We must allow God’s Word to nourish and nurture our spirit. Like a mother’s breast milk, the Word contains all of the nutrients needed for spiritual growth. “The words that I speak unto you, they are spirit, and they are life” (John 6:63).
Daily Bible study, like prayer, requires more than casual commitment. Definite time for Bible study should be allotted. Early mornings are ideal.
As a bountiful privilege, yet more awaits us. Next is the devotional life.
This is far more than prayer and Bible reading. Devotional life is not an activity. It is an attitude. It is an attitude—toward God. It means taking Christ into every waking activity, thereby becoming Christ-centered.
A devout or Christ-centered person is one who no longer lives according to their own calendar, charting their own way. Instead, they live increasingly attuned to the will of God. They consider God in everything. They serve God in everything. God is the center of their joy. All the constituent parts of life daily, purposefully, are consecrated to God. “Christ has provided means whereby our whole life may be an unbroken communion with Himself; [yielding] the sense of Christ’s abiding presence . . .” (Ellen G. White, In Heavenly Places, p. 56).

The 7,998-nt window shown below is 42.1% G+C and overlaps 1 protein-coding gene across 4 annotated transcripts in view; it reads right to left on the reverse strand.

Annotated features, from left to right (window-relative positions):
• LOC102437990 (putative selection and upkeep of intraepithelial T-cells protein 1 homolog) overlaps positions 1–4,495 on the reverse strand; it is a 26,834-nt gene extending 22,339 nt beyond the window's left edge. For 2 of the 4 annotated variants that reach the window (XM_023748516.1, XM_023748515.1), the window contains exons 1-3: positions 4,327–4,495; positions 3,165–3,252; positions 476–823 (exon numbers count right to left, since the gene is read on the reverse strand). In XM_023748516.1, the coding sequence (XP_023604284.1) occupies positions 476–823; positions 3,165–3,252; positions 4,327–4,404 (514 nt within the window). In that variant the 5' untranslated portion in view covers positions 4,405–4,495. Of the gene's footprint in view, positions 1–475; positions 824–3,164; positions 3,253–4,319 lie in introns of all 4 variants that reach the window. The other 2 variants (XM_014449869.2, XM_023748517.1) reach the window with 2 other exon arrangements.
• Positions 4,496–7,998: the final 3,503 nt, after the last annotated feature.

The devotional life, cultivated and inculcated, involves surrender of all that we are and shall be to Christ. It alone allows for righteousness by faith imputed to be joined by righteousness by faith imparted and installed within, in the soul.
This is defined as holiness. We do not find time to be holy. We must take it, thereby joining imputed righteousness and becoming instilled and installed constituent parts of godliness and godly living.
Devotional life, properly defined, is not an activity—it is an attitude. It is a purposeful mind-set. It is giving the life to God, devoting the life to God. A devotional life is the life-source for all of the needed spiritual qualities. When the life takes on such devotion, the life reflects the stamp of God. So often we try to develop Christian conduct and character without taking time to develop Christ-centered devotion. We try to please God without taking time to walk with Him and develop a relationship with Him. This is why so many fail. Devotion is the mainspring of Christian character.